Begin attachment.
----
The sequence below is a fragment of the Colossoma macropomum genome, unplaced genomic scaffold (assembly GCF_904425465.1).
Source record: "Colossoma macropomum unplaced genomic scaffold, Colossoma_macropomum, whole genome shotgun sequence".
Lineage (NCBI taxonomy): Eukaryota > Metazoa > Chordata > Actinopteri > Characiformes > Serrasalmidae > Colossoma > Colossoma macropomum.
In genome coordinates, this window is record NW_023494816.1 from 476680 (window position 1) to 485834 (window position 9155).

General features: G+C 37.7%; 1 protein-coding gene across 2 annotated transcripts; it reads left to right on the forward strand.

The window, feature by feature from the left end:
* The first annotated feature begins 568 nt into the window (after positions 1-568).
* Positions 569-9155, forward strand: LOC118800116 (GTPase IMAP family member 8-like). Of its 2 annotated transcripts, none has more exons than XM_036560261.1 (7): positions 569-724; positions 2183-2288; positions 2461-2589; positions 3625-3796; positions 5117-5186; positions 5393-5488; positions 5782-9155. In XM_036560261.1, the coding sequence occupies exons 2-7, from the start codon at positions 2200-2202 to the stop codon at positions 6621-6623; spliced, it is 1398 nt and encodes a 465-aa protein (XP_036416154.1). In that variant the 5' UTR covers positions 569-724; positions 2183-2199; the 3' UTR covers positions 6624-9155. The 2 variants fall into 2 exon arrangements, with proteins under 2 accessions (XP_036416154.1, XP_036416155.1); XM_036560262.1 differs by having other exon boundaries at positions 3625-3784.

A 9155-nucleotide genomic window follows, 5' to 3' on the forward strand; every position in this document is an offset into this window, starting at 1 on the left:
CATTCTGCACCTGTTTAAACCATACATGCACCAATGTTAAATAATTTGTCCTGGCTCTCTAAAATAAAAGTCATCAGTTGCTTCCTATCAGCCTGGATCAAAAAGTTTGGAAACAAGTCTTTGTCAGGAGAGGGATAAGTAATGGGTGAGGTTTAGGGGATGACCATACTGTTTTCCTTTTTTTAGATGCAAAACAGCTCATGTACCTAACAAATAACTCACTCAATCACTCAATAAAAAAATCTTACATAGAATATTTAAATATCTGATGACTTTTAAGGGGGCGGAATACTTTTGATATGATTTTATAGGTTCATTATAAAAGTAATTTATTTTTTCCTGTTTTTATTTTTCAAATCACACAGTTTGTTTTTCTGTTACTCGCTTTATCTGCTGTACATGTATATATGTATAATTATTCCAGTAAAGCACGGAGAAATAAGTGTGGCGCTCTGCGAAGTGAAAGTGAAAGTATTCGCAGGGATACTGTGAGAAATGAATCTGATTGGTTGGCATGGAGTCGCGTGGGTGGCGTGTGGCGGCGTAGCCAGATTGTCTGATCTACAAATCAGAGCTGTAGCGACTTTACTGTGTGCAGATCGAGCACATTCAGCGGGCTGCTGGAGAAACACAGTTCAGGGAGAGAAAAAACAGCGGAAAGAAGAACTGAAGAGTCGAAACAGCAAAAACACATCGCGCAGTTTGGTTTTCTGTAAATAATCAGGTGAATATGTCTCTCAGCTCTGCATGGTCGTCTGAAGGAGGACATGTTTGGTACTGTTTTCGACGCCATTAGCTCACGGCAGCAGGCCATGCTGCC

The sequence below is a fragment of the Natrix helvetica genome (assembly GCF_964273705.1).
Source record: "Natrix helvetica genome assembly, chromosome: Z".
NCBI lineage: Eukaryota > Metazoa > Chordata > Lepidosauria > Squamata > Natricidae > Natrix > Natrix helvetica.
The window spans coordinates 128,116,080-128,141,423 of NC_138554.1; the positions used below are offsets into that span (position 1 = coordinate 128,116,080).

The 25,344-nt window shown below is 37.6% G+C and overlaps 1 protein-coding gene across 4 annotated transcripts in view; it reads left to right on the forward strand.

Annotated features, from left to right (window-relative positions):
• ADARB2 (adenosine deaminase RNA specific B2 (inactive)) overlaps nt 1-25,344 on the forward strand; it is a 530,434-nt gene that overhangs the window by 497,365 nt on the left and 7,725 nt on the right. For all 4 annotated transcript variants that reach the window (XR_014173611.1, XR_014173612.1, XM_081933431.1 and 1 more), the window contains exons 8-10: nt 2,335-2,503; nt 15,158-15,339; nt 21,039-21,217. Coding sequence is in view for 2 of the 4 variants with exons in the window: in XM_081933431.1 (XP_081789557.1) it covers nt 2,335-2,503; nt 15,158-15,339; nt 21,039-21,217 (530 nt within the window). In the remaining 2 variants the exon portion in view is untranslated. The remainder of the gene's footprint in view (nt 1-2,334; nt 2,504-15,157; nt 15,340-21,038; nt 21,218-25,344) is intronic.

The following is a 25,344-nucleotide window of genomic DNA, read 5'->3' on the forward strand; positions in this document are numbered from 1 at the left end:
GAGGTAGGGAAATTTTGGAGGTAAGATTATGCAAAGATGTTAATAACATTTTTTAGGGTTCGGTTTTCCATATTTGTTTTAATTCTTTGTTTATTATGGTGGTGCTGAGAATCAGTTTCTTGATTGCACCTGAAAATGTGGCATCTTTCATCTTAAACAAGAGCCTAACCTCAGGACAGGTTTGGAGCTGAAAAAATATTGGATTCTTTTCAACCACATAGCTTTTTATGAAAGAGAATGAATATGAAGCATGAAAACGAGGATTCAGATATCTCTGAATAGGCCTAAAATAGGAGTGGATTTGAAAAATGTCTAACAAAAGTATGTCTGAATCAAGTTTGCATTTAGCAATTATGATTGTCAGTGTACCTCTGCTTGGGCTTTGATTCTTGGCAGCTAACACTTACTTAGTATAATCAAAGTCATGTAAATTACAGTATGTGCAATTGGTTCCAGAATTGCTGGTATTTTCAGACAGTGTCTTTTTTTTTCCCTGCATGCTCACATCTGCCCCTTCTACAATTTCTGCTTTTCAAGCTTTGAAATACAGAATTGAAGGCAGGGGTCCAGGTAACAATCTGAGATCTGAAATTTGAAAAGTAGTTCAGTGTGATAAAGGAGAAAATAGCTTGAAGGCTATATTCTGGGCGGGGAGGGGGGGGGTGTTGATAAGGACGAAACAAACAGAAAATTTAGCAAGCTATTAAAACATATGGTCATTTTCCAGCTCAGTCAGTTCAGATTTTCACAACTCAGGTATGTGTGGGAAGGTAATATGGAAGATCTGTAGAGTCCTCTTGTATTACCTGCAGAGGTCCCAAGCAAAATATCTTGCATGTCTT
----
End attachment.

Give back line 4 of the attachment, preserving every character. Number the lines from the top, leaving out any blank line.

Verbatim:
In genome coordinates, this window is record NW_023494816.1 from 476680 (window position 1) to 485834 (window position 9155).